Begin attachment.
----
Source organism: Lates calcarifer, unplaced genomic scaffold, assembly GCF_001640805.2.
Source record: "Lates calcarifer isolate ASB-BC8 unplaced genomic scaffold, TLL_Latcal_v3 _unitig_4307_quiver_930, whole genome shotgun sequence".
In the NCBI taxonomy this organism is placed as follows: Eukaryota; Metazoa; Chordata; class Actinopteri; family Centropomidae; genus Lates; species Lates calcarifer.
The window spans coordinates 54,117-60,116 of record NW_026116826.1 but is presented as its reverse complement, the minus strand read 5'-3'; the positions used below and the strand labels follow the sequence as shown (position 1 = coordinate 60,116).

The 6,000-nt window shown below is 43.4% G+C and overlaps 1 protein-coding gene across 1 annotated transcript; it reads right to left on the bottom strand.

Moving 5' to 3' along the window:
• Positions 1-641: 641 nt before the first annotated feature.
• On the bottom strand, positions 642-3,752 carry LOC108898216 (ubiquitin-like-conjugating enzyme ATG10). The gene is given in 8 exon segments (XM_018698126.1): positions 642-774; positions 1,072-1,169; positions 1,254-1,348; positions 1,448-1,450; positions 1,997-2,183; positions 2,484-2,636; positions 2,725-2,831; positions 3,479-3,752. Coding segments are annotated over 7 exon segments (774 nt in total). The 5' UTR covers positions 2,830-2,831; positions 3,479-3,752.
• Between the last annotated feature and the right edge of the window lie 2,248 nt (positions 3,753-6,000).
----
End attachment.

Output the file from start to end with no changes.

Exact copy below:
Source organism: Lates calcarifer, unplaced genomic scaffold, assembly GCF_001640805.2.
Source record: "Lates calcarifer isolate ASB-BC8 unplaced genomic scaffold, TLL_Latcal_v3 _unitig_4307_quiver_930, whole genome shotgun sequence".
In the NCBI taxonomy this organism is placed as follows: Eukaryota; Metazoa; Chordata; class Actinopteri; family Centropomidae; genus Lates; species Lates calcarifer.
The window spans coordinates 54,117-60,116 of record NW_026116826.1 but is presented as its reverse complement, the minus strand read 5'-3'; the positions used below and the strand labels follow the sequence as shown (position 1 = coordinate 60,116).

The 6,000-nt window shown below is 43.4% G+C and overlaps 1 protein-coding gene across 1 annotated transcript; it reads right to left on the bottom strand.

Moving 5' to 3' along the window:
• Positions 1-641: 641 nt before the first annotated feature.
• On the bottom strand, positions 642-3,752 carry LOC108898216 (ubiquitin-like-conjugating enzyme ATG10). The gene is given in 8 exon segments (XM_018698126.1): positions 642-774; positions 1,072-1,169; positions 1,254-1,348; positions 1,448-1,450; positions 1,997-2,183; positions 2,484-2,636; positions 2,725-2,831; positions 3,479-3,752. Coding segments are annotated over 7 exon segments (774 nt in total). The 5' UTR covers positions 2,830-2,831; positions 3,479-3,752.
• Between the last annotated feature and the right edge of the window lie 2,248 nt (positions 3,753-6,000).